Among the most memorable quotes from a new tell-all book about the Trump White House is Steve Bannon’s prediction that President Donald Trump’s oldest son would be hauled before Congress and grilled on live television about his contacts with Russians.
“They’re going to crack Don Junior like an egg on national TV,” Trump’s former political guru told Michael Wolff in his explosive new book, “Fire and Fury: Inside the Trump White House.”
But frustrated Democrats now say they’ve all but given up on their past vows to question the younger Trump before a national audience. The same goes for several other key Trump insiders whom, Democrats complain, Republicans have hidden from the klieg lights in order to protect the president.
Despite lawmakers’ pledges last year that other top Trump associates would also be questioned in open hearings before the cameras, none have done so — and, given talk among congressional Republicans of wrapping up their investigations, it looks increasingly likely they will not.
Democrats say that deprives the public of a clearer understanding of the unfolding Russia saga. It also means Trump allies who have been allowed to speak privately behind closed doors — often with staffers instead of the lawmakers themselves — have avoided the sort of spectacle that can make political history. Some of the most indelible moments from past scandals, like Watergate and Iran-Contra, occurred during televised appearances from insiders, such as Reagan White House aide Oliver North and Nixon administration lawyer John Dean, who infamously warned of “a cancer growing on the presidency.”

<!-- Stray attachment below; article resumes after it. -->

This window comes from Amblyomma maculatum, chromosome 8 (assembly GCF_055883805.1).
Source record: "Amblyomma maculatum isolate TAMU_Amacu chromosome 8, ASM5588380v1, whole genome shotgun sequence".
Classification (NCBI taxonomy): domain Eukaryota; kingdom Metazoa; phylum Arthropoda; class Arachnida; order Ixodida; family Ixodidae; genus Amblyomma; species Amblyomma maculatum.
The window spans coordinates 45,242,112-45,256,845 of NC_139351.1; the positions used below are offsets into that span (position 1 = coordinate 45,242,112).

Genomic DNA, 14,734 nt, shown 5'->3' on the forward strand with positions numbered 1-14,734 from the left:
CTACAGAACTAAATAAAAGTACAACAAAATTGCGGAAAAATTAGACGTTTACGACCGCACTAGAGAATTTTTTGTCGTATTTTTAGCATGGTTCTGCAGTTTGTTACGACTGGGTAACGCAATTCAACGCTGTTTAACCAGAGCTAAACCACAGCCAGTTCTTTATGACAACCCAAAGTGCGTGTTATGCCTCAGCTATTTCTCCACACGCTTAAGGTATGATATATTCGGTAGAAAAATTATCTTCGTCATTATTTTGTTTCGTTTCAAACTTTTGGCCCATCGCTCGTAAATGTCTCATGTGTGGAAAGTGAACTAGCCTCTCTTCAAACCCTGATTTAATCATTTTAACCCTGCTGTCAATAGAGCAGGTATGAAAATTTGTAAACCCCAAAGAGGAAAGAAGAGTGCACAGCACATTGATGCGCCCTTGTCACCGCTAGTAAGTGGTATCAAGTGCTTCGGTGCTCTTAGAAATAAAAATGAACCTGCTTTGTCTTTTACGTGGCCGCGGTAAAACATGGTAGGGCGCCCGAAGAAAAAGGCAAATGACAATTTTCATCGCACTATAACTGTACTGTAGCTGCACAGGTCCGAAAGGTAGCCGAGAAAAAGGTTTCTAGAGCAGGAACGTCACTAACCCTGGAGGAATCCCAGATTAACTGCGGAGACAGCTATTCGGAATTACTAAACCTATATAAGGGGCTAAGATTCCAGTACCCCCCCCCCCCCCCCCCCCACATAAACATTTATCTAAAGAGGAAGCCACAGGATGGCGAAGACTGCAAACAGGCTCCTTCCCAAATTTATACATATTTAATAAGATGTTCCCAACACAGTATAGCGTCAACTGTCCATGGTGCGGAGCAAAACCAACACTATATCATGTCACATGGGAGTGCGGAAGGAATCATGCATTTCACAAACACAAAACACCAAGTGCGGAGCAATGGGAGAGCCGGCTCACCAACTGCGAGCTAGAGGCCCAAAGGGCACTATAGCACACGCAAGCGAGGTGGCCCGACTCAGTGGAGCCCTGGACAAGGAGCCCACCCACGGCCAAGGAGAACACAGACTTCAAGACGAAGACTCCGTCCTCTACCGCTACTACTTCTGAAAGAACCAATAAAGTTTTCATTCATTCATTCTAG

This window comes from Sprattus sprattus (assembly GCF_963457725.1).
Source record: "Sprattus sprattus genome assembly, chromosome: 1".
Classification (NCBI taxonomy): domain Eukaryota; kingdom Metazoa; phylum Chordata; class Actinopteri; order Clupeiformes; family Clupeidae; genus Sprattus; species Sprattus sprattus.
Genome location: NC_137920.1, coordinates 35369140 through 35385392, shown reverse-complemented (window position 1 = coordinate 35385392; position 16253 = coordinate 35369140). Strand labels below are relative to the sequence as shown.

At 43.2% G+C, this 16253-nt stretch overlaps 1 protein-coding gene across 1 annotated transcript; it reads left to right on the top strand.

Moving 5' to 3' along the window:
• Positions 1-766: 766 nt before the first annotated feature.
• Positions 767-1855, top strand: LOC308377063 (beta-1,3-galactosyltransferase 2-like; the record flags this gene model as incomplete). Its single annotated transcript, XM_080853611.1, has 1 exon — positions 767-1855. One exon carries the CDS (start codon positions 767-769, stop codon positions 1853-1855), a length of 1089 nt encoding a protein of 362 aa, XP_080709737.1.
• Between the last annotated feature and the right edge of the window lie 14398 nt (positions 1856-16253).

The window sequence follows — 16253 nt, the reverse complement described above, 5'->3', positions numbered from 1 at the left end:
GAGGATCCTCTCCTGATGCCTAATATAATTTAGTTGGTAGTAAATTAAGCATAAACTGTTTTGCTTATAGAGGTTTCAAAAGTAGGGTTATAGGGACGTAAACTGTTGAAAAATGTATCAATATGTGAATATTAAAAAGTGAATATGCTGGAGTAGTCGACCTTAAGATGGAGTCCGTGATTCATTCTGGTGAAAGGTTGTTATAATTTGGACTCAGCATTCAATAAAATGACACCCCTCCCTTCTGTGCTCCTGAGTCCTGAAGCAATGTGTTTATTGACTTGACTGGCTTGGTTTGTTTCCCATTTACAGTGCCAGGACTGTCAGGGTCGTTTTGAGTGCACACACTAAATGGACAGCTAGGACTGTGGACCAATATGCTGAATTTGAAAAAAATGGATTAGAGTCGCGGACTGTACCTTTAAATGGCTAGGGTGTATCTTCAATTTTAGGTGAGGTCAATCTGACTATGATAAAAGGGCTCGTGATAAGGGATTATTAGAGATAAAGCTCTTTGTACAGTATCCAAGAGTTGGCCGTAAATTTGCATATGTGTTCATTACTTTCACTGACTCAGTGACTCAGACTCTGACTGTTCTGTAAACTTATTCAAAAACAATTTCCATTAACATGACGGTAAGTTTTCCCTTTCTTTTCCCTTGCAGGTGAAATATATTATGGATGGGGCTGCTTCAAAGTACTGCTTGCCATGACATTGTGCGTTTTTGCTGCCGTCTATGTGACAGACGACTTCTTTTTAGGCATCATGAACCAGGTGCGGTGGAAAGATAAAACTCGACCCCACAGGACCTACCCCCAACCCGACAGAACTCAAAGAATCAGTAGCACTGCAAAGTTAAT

Last year’s dramatic testimony from former FBI Director James Comey, former acting Attorney General Sally Yates and former national intelligence director James Clapper dominated television and the Internet for days. Comey’s, in particular, infuriated Trump, whose advisers urged him not to tweet during the hearing. (He did not.)